St. Petersburg, Fla. (PRWEB) May 25, 2017
St. Petersburg College (SPC) President Bill Law and multiple SPC students gathered on Tuesday, May 23 to speak about the impacts of budget cuts imposed by the Florida state Legislature.
The Legislature’s 2017-18 budget includes a $25 million reduction in funding for the Florida College System’s 28 community colleges, which includes a budget reduction of $1.8 million in funding for SPC.
Reduced funding may result in fewer class offerings and a decrease in the scope of student support measures like tutoring and integrated career and academic advising. Both could cause a delay in students finishing their degrees. The move comes at a time when community college enrollment in Florida has dropped due to an improved economy, which has already caused a decrease in tuition revenue.
“Delaying that graduation makes life very difficult for everyone. When we are in the middle of a recession, enrollment peaks. When people can’t find jobs, they come back to college.” Law said. “When money is coming back to the state, it’s hard for us to understand why the state wouldn’t find a way to put a few dollars in the Florida College System and keep us whole - keep us moving forward and let us do the good work we do to serve Pinellas County.”
Law and students urged Florida Gov. Rick Scott to veto the budget cut.
“Governor Rick Scott should veto the budget items affecting community colleges and send it back to the Legislature to have $25 million in cuts for community colleges restored for the school year of 2017-18,” said Tracy Pham, 16, Vice President of the Student Government Association on the college’s Seminole Campus.
Students said they see an inequality in the funding provided to state universities. As the Legislature cut $25 million from community colleges, it is investing an additional $232 million into state universities in 2017-18.
All students cannot afford the cost of universities, said student Nathyn Montagano, 29. St. Petersburg College’s tuition is roughly half that of state universities in Florida.
“To ask us to put ourselves into six figures worth of debt before we even enter the workforce, I mean, that’s quite the burden you’re asking us to put on ourselves,” said Montagano, who serves as Parliamentarian of the Student Government Association on the Gibbs Campus.
SPC has worked diligently to increase student success rates through additional tutoring and integrated career and academic advising to ensure that students gain skills they need to find gainful employment.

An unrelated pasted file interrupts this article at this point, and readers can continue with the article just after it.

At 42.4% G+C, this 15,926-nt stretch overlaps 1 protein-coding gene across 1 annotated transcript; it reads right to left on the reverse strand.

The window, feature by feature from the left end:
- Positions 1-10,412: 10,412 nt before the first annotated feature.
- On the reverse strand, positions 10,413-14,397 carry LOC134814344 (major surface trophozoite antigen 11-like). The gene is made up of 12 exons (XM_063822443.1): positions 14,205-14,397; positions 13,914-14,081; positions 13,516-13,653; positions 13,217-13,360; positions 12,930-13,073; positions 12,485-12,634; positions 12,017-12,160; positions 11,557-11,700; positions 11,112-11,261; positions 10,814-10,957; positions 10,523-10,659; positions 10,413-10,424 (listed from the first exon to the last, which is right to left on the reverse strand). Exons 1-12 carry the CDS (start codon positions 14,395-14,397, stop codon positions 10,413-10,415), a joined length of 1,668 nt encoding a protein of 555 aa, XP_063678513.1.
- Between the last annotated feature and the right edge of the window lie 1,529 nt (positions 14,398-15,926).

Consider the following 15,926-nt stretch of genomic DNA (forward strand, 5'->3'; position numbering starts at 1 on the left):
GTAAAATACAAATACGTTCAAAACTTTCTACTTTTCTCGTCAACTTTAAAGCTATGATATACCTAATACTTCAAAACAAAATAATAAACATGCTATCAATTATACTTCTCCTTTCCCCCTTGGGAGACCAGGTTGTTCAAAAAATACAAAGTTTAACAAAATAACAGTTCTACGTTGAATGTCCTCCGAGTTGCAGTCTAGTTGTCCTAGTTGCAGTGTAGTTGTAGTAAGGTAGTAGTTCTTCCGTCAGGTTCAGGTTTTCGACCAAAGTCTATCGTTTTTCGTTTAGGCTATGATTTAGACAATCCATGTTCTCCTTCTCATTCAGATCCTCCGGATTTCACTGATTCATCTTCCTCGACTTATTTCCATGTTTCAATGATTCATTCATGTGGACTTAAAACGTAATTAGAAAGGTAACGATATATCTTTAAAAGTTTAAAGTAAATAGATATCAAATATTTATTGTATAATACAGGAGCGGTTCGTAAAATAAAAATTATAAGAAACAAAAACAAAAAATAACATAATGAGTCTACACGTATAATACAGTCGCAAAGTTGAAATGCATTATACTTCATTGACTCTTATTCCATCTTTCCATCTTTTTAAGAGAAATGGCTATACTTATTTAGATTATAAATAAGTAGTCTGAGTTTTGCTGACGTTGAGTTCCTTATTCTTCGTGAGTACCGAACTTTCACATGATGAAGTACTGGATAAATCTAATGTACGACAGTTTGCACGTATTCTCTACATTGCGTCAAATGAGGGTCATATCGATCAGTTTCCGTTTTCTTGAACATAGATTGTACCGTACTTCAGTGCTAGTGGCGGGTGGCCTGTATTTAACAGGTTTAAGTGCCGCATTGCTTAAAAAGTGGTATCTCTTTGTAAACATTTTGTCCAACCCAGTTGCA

“At St. Petersburg College, we’ve made major commitments to supporting our students in our learning support centers, where students can get tutoring and help outside of classes for virtually any subject that they study in,” Law said. “And our data clearly shows that students who are engaged in out-of-class support are more likely to be successful. Any reduction in funding that threatens those support systems is detrimental to students.”
SPC, which serves thousands of military veterans each year, is nationally recognized for its veterans’ services. Brandon Smith, 31, a U.S. Marine Corps veteran and President of the Student Veteran’s Association, said he worries that the decreased funding may force the college to scale back its work with veterans who are eager to return to the workforce.
“We are a community college. We come out here and transition from the military and go to school and get a job in the community. Cutting funds is bad for business...If it’s bad for business, it’s bad for veterans,” Smith said. “From your EMS workers to policemen to trade jobs like plumbers, mechanics and anything else you need, you get them from a community college. And you want to cut that? I don’t think that’s a good idea at all.”
Fatma Hedeia, 55, President of the Student Government Association on SPC’s Clearwater Campus, said she feared a decrease in class offerings, which will negatively impact SPC’s large population of part-time college students who require access to flexible scheduling options in order to juggle additional demands at work and home. She implored Gov. Scott to send the budget back to the Legislature to restore the funding.
“Cutting the budget is really going to hurt a lot of us. Not just the high school kids coming to school, but the people who are older and trying to go back to school,” Hedeia said. “Governor Scott, you’ve got to veto this bill, send it back and make them redo it.”
This is a press release from St. Petersburg College. For more information, contact Rita Farlow, Assistant Director, Marketing and Strategic Communications, at email@example.com or 727-302-6526, or Marilyn Shaw, Public Relations Specialist, at shaw.marilyn(at)spcollege.edu or 727-341-4712.
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